Reinhart Week in Review by Madison Investments 6.28.2024


The Fed’s preferred measure of inflation, the Personal Consumption Expenditures Price Index (PCE), was unchanged in May while the core PCE, excluding food and energy, rose 0.1%. Both the PCE and core PCE are up 2.6% year-over-year.

Our Take: The May PCE report was as expected and confirmed the benign May CPI and PPI reports. A September rate cut by the Fed is possible if inflation continues to moderate in the upcoming months.


Personal income rose 0.5% in May while spending increased 0.2%.

Our Take: Solid income and spending numbers indicate that the economy is continuing to chug along. This should allow the Fed to continue to be patient with rates, as waiting for signs of slowing inflation is less painful if economic growth is continuing.


The Bureau of Economic Analysis revised first quarter GDP from 1.3% to 1.4%

Our Take: Despite the positive headline, the primary takeaway from the GDP revision was a reduction in consumer spending to a 1.5% increase from the previously reported 2.0% rise. Any sustained slowdown in consumer spending could have a dramatic effect on growth as the U.S. economy is very consumer centric.


Kansas Governor Laura Kelly signed legislation that offers both the Kansas City Chiefs and Kansas City Royals incentives to move their teams to the state of Kansas. Kansas lawmakers passed bills that would allow the sale of STAR (Sales Tax and Revenue) bonds to help finance stadium construction. The STAR bonds would be repaid using sales tax revenue and liquor tax revenue from the venues and surrounding STAR district establishments along with funds from sports wagering.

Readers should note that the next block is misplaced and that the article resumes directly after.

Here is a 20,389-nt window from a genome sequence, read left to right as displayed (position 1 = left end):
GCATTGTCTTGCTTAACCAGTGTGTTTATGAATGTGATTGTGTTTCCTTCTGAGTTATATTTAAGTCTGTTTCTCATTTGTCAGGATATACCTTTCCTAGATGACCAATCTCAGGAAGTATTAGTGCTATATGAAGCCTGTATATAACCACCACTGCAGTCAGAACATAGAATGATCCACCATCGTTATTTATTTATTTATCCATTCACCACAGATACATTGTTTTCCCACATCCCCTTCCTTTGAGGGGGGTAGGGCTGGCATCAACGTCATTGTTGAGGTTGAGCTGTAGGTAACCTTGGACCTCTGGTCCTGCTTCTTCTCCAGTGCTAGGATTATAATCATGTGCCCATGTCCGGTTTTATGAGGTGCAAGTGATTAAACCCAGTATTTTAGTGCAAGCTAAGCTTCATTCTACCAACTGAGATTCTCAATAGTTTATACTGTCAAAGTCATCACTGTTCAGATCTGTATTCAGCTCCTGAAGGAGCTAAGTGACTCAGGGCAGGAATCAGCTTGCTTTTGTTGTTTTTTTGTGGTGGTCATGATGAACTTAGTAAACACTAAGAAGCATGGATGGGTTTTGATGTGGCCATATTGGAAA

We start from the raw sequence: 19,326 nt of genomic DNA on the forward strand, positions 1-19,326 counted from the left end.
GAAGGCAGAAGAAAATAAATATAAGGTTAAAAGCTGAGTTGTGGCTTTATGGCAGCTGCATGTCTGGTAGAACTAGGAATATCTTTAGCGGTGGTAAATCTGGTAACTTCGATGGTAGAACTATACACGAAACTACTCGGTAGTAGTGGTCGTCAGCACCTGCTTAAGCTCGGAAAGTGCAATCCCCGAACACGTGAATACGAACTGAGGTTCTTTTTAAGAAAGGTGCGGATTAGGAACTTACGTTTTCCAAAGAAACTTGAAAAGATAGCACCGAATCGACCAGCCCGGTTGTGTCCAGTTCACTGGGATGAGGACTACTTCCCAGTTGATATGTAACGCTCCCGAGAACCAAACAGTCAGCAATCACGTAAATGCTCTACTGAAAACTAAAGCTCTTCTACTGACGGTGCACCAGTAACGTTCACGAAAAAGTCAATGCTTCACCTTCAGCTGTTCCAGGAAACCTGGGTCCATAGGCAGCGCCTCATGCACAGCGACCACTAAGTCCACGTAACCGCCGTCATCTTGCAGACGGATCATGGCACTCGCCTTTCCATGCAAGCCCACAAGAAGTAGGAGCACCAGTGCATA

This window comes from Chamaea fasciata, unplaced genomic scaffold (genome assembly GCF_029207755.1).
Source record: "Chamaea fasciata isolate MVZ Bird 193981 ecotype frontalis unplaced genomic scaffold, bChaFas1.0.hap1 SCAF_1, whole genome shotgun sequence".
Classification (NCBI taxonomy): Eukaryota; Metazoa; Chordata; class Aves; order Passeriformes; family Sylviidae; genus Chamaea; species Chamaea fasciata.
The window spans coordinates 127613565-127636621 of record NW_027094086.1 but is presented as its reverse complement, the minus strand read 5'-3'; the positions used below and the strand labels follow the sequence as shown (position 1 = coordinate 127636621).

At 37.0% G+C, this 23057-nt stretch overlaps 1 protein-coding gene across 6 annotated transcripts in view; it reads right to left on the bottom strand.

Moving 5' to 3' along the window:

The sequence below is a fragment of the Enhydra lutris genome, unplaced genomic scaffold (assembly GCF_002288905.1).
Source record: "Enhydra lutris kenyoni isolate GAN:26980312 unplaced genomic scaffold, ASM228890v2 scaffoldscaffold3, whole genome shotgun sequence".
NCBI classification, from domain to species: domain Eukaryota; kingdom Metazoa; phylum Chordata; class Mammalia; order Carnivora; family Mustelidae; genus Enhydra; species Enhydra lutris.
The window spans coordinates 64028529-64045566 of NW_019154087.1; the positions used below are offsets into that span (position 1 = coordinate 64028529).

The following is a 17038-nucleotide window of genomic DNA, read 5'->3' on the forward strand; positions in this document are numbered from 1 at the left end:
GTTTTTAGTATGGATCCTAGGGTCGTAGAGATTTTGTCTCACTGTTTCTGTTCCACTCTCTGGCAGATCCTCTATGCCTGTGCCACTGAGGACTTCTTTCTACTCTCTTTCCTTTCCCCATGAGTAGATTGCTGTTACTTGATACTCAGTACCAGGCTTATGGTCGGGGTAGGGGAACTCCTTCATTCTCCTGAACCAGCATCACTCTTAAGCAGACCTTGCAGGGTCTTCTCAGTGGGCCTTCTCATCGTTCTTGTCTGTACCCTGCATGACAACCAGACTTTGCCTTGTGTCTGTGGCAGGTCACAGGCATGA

Our Take: Kansas lawmakers, in a special session, passed the incentive package after voters in Jackson County, Missouri rejected a sales tax increase on last spring’s ballot. The sales tax increase would have helped fund a new baseball stadium for the Royals and renovations to GEHA Field at Arrowhead stadium. Kansas politicians seem to be in a better position than those in Missouri as Kansas would be financing stadiums with taxes that wouldn’t exist without the new venues. Missouri, on the other hand, must convince voters that new stadiums and upgrades are worth raising taxes that already exist. This same battle is taking place in many other cities as teams push for public funds using the argument that professional sports teams generate economic activity for their host cities. While this is undoubtedly true, the real question is whether the teams cause enough of an increase in economic activity over what would naturally occur in their absence to justify additional taxes on local residents.

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